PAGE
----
But mainly, things go wrong. That’s business. That’s life.

“One risk every company faces is a recall,” says Jane Barrett, an analyst at AMR Research in Boston. So if recalls are inevitable, a CIO must help create a supply chain ready to cope with them, she says, by quickly providing the relevant data to facilitate the process. And a recall conducted under pressure from federal regulators, an angry public and plaintiff’s lawyers tests every supply chain management decision a CIO makes.

Best practice calls for companies to be able to track and trace the pedigree and whereabouts of the raw materials used to make their products all the way through the manufacturing process and out to end-point customers, says Steve David, former CIO of Procter & Gamble. But many companies, for many reasons, don’t have supply chains that can do that, and that becomes evident in clumsy recalls that go on too long, cost too much, and have the potential to damage corporate and product reputations.

“The ugliness of bad data management really hits you when you have a product recall,” David says.

As soon as the decision is made to recall a product, companies should release consistent, correct information to minimize brand damage, says Joe Barkai, a practice director at Manufacturing Insights, a consulting firm that is a sister company to CIO’s publisher. “But,” he says, “now [traceability] is mainly a manual procedure. Companies don’t have it automated.”

And that’s a problem. ConAgra, for example, had to revise its recall twice as it learned more about how much infected product it could have manufactured and where it might have gone, according to FDA records. The original Valentine’s Day 2007 announcement recalled peanut butter made after May 2006. In early March, ConAgra expanded the scope to December 2005 and added toppings made in its Humboldt, Tenn., plant using peanut butter from its Sylvester, Ga., plant, where the original contamination had occurred. A week later, ConAgra pushed the date back to October 2004—22 months before the first reported illness.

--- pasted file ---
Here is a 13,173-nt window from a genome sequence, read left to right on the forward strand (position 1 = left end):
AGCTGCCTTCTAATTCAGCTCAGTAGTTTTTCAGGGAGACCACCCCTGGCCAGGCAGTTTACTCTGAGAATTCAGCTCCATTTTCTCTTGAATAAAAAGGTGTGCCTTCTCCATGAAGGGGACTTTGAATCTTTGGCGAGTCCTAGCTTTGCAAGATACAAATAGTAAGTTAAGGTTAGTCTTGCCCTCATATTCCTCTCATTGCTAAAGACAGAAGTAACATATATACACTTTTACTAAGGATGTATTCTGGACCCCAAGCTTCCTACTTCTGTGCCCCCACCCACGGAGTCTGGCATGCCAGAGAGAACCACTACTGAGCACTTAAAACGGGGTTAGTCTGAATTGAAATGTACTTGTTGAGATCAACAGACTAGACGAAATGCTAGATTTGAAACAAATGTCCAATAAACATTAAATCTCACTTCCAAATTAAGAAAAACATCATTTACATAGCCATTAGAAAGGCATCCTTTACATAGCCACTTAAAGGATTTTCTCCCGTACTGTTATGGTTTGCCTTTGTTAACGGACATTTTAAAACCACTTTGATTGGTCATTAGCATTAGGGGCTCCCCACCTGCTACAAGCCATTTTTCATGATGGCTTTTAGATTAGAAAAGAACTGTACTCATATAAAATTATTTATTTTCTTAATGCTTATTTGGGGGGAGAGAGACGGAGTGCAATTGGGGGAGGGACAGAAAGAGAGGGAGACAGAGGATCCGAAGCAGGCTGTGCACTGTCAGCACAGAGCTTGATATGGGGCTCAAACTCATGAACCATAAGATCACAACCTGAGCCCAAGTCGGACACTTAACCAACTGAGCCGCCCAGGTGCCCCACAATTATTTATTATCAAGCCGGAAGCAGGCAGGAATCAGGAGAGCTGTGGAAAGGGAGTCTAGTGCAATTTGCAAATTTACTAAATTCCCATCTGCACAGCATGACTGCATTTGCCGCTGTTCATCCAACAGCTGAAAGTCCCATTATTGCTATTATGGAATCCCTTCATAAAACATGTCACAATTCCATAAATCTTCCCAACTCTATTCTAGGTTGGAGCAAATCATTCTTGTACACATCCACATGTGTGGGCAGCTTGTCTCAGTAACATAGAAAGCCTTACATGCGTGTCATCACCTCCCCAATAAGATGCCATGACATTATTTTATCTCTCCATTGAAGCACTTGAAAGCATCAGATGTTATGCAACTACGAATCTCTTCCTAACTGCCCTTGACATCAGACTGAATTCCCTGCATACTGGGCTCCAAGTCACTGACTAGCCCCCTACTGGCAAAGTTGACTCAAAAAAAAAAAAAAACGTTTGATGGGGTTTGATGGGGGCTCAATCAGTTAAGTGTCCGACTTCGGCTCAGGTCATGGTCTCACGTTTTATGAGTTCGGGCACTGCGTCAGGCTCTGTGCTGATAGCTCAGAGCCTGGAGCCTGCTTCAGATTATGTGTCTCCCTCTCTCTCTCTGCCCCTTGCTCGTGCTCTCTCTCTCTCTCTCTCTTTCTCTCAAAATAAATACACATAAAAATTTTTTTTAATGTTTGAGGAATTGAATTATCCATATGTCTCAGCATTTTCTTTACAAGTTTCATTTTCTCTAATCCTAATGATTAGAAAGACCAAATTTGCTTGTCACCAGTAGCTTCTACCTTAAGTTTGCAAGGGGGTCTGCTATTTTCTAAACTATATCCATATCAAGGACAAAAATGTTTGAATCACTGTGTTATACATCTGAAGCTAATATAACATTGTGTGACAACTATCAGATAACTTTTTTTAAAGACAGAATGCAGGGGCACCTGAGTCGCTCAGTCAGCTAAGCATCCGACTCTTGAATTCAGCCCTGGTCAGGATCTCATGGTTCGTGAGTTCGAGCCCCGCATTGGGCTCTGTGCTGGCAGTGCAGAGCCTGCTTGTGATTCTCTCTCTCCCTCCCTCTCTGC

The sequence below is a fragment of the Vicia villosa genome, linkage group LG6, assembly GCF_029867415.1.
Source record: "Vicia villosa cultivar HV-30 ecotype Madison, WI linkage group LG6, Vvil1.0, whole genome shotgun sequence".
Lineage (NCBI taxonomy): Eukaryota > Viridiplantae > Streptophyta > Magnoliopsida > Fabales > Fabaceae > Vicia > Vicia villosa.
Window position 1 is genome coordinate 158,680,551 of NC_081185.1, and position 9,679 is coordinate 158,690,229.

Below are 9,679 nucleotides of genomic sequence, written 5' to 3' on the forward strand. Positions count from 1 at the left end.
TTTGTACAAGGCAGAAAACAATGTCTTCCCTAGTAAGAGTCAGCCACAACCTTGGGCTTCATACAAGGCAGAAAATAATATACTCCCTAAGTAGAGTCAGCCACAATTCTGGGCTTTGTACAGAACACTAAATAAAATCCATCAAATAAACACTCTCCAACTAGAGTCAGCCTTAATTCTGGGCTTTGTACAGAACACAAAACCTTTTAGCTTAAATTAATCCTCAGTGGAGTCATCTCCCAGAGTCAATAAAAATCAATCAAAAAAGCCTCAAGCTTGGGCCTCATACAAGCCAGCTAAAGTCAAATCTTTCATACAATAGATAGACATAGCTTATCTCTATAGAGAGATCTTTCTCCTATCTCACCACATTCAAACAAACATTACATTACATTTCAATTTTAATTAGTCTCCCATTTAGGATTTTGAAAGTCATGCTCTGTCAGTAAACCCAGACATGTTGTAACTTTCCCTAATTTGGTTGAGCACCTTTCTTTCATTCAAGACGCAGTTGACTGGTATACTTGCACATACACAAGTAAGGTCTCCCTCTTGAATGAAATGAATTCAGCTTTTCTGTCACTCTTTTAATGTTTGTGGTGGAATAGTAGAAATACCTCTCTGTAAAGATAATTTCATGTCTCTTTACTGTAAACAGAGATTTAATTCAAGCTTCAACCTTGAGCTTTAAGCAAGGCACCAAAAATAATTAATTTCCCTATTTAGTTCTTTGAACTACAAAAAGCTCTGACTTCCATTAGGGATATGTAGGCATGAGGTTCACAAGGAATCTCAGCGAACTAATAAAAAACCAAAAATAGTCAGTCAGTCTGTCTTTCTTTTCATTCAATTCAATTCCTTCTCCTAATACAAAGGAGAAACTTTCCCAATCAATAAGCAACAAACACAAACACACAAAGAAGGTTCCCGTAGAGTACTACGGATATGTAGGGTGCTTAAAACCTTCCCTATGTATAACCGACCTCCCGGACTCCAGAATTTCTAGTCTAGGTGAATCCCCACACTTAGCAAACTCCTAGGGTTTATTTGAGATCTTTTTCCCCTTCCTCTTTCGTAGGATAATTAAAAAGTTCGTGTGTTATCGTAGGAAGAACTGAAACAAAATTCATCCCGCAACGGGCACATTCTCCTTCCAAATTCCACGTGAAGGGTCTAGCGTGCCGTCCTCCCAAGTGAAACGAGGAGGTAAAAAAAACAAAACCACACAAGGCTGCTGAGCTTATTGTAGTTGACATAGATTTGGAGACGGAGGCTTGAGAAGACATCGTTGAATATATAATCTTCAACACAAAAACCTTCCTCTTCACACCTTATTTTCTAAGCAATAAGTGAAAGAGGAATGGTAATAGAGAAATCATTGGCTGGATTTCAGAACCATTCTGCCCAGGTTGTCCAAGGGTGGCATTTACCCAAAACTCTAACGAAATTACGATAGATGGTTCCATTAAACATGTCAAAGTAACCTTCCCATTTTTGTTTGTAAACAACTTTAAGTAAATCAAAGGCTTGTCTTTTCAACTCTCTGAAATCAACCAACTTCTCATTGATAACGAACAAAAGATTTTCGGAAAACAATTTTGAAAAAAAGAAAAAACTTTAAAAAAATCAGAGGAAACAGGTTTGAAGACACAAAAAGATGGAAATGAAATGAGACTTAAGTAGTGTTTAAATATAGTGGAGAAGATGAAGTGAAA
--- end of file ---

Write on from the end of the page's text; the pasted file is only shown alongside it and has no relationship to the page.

ConAgra declined to comment on the recall. Talking about how its IT and supply chain managers perform recalls, a spokeswoman says, “doesn’t align with our priorities.” But it’s clear the experience revealed problems at ConAgra. Paul Hall, vice president of global food safety, gave a talk at the Food Marketing Institute in April, after the recall was under way. The peanut butter recall taught ConAgra lessons other food manufacturers can use, he noted, including knowing where all of your product is going, such as toppings, and assessing ahead of time overall recall and traceability processes across your supply chain.

Hall himself is at ConAgra as a result of the recall. The company created a global food safety group after the recall and hired him to lead it.

Lead Paint and Other Horror Stories

When your boss sweats through hostile questions from Wall Street or is sworn in to testify before Congress, as were both ConAgra Senior Vice President of Operations David Colo and Mattel CEO Bob Eckert, he doesn’t tap on a keyboard looking for answers from the company’s factory floor software. He’s got a piece of paper in his hands and a trusted adviser whispering in his ear. He’s not working with data; he needs information. IT leaders have to provide it, turning numbers into ideas.